Install

Overview

ztsdb uses system calls that are specific to Linux and will not run on non-Linux platforms. It also requires a 64-bit OS.

In order to compile, ztsdb relies on a set of tools and libraries. We give below in the prerequisites section the step-by-step instructions for the installation of these tools and libraries for CentOS 7, Ubuntu 14.04 and Ubuntu 16.04. We expect it to compile and run on other flavours of Linux too and the installation should be similar.

Prerequisites

Installation of tools and libraries needed by ztsdb.

CentOS 7

boost

sudo yum install boost-filesystem-dev

flex

sudo yum install flex

C++ compiler

gcc 4.9 or higher is needed; for this we can choose from the following alternatives.

devtoolset-3: gcc 4.9.2

devtoolset-4: gcc 5.3.1

cmake

cmake >= 3.1 is needed.

    sudo yum install cmake3
    sudo ln -s /usr/bin/cmake3 /usr/local/bin/cmake 

bison

We need version >= 3.0.2, so it needs to be installed manually.

gengetopt

GNU command line option parsing tool.

sudo yum -y install epel-release
sudo yum repolist
sudo yum install gengetopt

double-conversion

Efficient conversion routines binary-decimal and decimal-binary for IEEE doubles.

sudo yum install double-conversion-devel

crpcut (optional)

crpcut is optional as it's used only for some of the unit tests; install it if you are a developer who intends to contribute to the project.

Ubuntu 14.04

boost

sudo apt-get install libboost-filesystem-dev

flex

sudo apt-get install flex

bison

sudo apt-get install bison

compiler

ztsdb is tested with both gcc and Clang. gcc version must be >= 4.9, while clang version must be >= 3.6. We show here how to install gcc:

sudo apt-get install software-properties-common
sudo add-apt-repository ppa:ubuntu-toolchain-r/test
sudo apt-get update

sudo apt-get install gcc-4.9 g++-4.9 cpp-4.9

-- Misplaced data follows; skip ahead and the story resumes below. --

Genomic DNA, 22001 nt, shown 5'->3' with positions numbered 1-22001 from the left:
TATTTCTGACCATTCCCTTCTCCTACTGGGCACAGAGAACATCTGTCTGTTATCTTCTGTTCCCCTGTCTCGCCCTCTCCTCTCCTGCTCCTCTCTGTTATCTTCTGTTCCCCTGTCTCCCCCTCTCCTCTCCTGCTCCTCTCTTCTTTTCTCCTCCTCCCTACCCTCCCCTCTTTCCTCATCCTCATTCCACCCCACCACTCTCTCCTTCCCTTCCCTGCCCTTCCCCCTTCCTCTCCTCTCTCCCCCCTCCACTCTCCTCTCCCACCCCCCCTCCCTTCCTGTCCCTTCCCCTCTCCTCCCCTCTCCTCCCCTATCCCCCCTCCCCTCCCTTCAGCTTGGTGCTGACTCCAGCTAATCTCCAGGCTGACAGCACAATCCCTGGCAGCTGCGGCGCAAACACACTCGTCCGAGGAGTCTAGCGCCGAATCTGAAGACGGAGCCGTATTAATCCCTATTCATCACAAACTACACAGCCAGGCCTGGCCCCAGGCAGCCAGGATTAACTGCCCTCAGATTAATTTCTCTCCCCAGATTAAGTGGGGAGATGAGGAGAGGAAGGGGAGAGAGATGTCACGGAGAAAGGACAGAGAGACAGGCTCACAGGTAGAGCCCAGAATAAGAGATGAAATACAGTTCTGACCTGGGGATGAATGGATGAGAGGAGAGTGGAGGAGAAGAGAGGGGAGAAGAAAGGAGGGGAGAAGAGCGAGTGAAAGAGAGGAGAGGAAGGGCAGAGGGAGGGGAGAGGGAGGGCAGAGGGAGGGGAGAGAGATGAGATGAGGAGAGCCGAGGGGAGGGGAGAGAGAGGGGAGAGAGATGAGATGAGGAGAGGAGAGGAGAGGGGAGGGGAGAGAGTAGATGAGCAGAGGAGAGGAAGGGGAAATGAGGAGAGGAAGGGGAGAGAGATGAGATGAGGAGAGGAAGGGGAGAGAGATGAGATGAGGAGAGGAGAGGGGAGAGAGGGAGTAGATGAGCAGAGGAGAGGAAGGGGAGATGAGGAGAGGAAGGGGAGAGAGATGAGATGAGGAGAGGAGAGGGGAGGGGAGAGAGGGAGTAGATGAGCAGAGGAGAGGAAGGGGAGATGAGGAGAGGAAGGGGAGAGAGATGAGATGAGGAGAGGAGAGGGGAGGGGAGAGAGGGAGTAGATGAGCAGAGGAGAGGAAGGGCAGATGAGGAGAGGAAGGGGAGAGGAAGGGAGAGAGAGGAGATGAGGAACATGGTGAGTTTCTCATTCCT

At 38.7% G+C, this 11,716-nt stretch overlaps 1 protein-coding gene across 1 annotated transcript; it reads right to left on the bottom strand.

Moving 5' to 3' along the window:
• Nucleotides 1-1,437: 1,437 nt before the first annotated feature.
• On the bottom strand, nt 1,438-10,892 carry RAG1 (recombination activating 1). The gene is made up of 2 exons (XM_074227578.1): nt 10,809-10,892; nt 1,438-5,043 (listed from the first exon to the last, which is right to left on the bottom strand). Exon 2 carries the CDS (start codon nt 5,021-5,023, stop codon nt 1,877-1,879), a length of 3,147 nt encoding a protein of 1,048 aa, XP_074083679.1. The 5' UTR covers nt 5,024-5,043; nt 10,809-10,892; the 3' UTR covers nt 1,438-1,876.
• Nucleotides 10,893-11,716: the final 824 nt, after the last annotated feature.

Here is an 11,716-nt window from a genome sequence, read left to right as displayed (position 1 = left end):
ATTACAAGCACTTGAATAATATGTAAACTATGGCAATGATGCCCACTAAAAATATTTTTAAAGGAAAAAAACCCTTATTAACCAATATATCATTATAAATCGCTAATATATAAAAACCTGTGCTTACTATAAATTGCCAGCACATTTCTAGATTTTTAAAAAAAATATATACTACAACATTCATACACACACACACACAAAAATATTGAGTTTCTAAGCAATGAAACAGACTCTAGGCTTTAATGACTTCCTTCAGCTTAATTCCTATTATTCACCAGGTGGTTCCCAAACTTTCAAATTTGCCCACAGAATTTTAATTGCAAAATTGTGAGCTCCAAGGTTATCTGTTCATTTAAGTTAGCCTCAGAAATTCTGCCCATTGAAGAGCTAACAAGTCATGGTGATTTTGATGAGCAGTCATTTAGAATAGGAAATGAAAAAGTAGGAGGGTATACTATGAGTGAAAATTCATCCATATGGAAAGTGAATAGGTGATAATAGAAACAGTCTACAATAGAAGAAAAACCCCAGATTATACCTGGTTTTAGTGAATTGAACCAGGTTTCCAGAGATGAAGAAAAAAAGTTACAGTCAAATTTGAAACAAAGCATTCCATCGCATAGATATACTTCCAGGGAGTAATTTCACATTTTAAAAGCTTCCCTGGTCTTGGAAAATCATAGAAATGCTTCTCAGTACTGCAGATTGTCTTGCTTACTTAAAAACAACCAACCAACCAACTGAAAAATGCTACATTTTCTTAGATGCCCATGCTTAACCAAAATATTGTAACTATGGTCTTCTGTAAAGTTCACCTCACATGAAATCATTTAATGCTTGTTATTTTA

To get cmake to pick up the correct compiler version (wheter gcc or clang), one can use one of the following methods:

cmake

cmake >= 3.1 is needed.

double-conversion

Efficient binary-decimal and decimal-binary conversion routines for IEEE doubles.

sudo apt-get install libdouble-conversion-dev

getgetopt

GNU command line option parsing tool.

sudo apt-get install gengetopt

crpcut (optional)

crptcut is optional as it's used only for some of the unit tests; install it if you are a developer who intends to contribute to the project.

sudo apt-get install python-software-properties
sudo add-apt-repository ppa:edd/misc
sudo apt-get update
sudo apt-get install crpcut

Ubuntu 16.04

The main difference with 14.04 is that the default gcc or clang have by default a high enough version to compile ztsdb.

boost

sudo apt install libboost-filesystem-dev

cmake

sudo apt install cmake

flex

sudo apt install flex

bison

sudo apt install bison

compiler

For gcc:

sudo apt install gcc g++

For clang:

sudo apt install clang

double-conversion

Efficient binary-decimal and decimal-binary conversion routines for IEEE doubles.

sudo apt install libdouble-conversion-dev

gengetopt

GNU command line option parsing tool.

sudo apt install gengetopt

crpcut (optional)

crptcut is optional as it's used only for some of the unit tests; install it if you are a developer who intends to contribute to the project.

sudo apt install python-software-properties
sudo add-apt-repository ppa:edd/misc
sudo apt update
sudo apt install crpcut

Compiling ztsdb

Get the ztsdb code from GitLab:

git clone https://gitlab.com/lsilvest/ztsdb.git

ztsdb uses cmake. It is recommended to not build inside the source directories. For example make a build directory in the root ztsdb directory and compile like this:

cmake ..
make ztsdb

Running the C++ unit tests (if crpcut was installed)

From the same build directory run:

make all
make test

Note that it is not recommended to run the unit tests with make's -j (multicore) option because of potential timeout issues.

or

make all
ctest

Running the R unit tests

From the same build directory run:

make rtest

Installing

To install the ztsdb executable, the library and the header files on a system:

sudo make install

Make sure the libraries are picked up by running:

sudo ldconfig

By default the root installation directory is /user/local; one can specify an alternate path like this:

sudo make DESTDIR=/some/alternate/directory install